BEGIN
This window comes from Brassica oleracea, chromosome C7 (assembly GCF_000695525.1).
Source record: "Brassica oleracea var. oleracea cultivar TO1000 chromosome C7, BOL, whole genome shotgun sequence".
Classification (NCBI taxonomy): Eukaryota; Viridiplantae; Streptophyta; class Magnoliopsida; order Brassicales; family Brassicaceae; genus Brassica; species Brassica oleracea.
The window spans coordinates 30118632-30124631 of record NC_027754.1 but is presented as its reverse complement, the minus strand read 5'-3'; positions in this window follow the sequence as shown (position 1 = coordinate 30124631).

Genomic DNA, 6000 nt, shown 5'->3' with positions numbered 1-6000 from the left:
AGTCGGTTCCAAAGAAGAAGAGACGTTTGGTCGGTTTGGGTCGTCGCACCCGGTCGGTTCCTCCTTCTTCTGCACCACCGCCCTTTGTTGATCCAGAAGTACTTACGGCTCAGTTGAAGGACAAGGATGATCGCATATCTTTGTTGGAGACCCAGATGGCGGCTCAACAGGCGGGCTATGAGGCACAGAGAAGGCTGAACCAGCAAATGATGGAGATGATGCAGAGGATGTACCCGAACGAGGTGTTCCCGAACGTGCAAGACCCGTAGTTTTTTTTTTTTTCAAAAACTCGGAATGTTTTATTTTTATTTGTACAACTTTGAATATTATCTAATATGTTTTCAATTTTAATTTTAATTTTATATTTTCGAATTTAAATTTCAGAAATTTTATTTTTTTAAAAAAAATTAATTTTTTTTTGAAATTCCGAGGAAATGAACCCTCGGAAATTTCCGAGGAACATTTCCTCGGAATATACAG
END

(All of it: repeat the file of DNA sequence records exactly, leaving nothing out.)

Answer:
This window comes from Brassica oleracea, chromosome C7 (assembly GCF_000695525.1).
Source record: "Brassica oleracea var. oleracea cultivar TO1000 chromosome C7, BOL, whole genome shotgun sequence".
Classification (NCBI taxonomy): Eukaryota; Viridiplantae; Streptophyta; class Magnoliopsida; order Brassicales; family Brassicaceae; genus Brassica; species Brassica oleracea.
The window spans coordinates 30118632-30124631 of record NC_027754.1 but is presented as its reverse complement, the minus strand read 5'-3'; positions in this window follow the sequence as shown (position 1 = coordinate 30124631).

Genomic DNA, 6000 nt, shown 5'->3' with positions numbered 1-6000 from the left:
AGTCGGTTCCAAAGAAGAAGAGACGTTTGGTCGGTTTGGGTCGTCGCACCCGGTCGGTTCCTCCTTCTTCTGCACCACCGCCCTTTGTTGATCCAGAAGTACTTACGGCTCAGTTGAAGGACAAGGATGATCGCATATCTTTGTTGGAGACCCAGATGGCGGCTCAACAGGCGGGCTATGAGGCACAGAGAAGGCTGAACCAGCAAATGATGGAGATGATGCAGAGGATGTACCCGAACGAGGTGTTCCCGAACGTGCAAGACCCGTAGTTTTTTTTTTTTTCAAAAACTCGGAATGTTTTATTTTTATTTGTACAACTTTGAATATTATCTAATATGTTTTCAATTTTAATTTTAATTTTATATTTTCGAATTTAAATTTCAGAAATTTTATTTTTTTAAAAAAAATTAATTTTTTTTTGAAATTCCGAGGAAATGAACCCTCGGAAATTTCCGAGGAACATTTCCTCGGAATATACAG